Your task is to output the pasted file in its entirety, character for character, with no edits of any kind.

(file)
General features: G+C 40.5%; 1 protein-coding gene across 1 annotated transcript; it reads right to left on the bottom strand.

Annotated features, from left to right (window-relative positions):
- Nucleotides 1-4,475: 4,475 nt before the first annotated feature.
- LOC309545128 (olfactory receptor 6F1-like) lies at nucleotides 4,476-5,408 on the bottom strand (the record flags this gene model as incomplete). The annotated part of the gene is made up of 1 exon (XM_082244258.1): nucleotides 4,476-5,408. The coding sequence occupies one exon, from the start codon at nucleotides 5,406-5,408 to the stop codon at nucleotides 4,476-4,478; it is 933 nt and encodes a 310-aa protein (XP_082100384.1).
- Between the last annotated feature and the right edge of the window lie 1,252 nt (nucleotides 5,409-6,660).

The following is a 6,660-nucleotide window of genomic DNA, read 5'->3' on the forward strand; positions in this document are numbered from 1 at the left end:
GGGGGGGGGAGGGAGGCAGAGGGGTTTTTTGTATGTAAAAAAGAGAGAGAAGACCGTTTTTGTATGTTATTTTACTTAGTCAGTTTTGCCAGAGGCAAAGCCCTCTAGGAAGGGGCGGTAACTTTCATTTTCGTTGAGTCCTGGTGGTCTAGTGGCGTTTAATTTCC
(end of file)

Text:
General features: G+C 40.5%; 1 protein-coding gene across 1 annotated transcript; it reads right to left on the bottom strand.

Annotated features, from left to right (window-relative positions):
- Nucleotides 1-4,475: 4,475 nt before the first annotated feature.
- LOC309545128 (olfactory receptor 6F1-like) lies at nucleotides 4,476-5,408 on the bottom strand (the record flags this gene model as incomplete). The annotated part of the gene is made up of 1 exon (XM_082244258.1): nucleotides 4,476-5,408. The coding sequence occupies one exon, from the start codon at nucleotides 5,406-5,408 to the stop codon at nucleotides 4,476-4,478; it is 933 nt and encodes a 310-aa protein (XP_082100384.1).
- Between the last annotated feature and the right edge of the window lie 1,252 nt (nucleotides 5,409-6,660).

The following is a 6,660-nucleotide window of genomic DNA, read 5'->3' on the forward strand; positions in this document are numbered from 1 at the left end:
GGGGGGGGGAGGGAGGCAGAGGGGTTTTTTGTATGTAAAAAAGAGAGAGAAGACCGTTTTTGTATGTTATTTTACTTAGTCAGTTTTGCCAGAGGCAAAGCCCTCTAGGAAGGGGCGGTAACTTTCATTTTCGTTGAGTCCTGGTGGTCTAGTGGCGTTTAATTTCC